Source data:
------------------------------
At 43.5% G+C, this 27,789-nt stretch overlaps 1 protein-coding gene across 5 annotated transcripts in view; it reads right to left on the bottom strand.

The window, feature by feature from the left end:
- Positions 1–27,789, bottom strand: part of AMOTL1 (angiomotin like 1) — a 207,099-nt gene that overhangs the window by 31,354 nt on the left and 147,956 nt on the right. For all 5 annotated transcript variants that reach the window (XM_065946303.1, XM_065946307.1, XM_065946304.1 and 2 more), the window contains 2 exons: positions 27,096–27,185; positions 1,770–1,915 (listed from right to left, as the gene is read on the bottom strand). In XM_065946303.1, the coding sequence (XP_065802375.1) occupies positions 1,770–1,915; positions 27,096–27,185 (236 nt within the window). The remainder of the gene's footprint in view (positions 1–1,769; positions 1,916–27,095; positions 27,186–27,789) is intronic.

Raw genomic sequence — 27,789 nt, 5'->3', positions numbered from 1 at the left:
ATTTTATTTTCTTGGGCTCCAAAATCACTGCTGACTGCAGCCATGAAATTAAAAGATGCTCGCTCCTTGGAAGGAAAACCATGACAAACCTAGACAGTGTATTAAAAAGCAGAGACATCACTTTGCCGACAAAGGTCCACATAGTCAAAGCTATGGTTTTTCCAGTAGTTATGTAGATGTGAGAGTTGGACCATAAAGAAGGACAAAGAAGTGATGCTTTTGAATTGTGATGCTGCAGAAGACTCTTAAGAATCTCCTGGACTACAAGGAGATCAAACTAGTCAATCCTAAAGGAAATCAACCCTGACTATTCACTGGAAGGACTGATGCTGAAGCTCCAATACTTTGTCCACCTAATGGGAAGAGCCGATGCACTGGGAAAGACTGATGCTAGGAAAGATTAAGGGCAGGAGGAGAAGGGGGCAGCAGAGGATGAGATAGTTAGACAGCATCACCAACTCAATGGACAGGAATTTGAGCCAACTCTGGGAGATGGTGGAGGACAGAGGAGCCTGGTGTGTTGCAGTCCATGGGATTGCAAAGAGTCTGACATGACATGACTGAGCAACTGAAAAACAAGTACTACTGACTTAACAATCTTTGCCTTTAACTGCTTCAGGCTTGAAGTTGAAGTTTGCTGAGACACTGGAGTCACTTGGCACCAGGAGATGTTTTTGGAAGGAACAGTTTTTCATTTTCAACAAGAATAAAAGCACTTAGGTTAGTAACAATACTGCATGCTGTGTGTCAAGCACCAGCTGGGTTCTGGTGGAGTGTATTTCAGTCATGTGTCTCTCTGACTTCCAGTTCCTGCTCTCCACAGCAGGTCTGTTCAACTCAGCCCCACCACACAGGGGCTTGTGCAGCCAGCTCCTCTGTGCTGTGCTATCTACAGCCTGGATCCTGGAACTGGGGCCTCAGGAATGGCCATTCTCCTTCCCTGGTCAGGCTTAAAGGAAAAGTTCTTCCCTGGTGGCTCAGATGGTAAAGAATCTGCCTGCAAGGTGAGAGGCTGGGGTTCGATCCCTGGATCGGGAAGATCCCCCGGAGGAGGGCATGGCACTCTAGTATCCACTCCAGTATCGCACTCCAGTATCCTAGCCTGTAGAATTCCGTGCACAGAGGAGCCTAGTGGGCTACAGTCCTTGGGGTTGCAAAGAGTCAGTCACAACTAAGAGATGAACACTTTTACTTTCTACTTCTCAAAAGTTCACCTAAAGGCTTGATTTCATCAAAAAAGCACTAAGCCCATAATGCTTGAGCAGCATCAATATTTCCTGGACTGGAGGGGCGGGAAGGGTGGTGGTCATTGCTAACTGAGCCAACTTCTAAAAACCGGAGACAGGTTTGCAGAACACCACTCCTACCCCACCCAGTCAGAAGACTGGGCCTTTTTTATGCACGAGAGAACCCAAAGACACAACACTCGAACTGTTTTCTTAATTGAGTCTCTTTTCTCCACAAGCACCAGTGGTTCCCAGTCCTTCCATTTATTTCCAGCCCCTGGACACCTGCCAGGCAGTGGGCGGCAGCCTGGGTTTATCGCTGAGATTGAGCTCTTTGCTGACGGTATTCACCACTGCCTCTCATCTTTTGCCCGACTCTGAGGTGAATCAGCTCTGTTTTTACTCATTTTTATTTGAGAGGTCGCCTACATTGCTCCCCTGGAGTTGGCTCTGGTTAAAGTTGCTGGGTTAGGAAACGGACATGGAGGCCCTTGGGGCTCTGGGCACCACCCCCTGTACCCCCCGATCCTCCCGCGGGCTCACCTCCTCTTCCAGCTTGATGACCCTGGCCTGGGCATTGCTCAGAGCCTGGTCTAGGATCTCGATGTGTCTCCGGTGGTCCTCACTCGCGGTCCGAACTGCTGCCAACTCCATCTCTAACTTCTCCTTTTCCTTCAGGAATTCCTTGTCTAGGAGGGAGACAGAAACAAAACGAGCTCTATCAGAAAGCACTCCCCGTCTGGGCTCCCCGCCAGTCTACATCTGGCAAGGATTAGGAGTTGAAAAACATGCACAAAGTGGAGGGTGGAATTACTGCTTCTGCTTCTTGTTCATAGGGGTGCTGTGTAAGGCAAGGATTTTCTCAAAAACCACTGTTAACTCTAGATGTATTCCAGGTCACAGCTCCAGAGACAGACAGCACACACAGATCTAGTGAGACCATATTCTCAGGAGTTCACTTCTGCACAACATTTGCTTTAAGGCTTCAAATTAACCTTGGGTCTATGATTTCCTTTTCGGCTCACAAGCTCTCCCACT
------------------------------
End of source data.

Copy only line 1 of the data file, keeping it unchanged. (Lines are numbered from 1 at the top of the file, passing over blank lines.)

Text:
At 43.5% G+C, this 27,789-nt stretch overlaps 1 protein-coding gene across 5 annotated transcripts in view; it reads right to left on the bottom strand.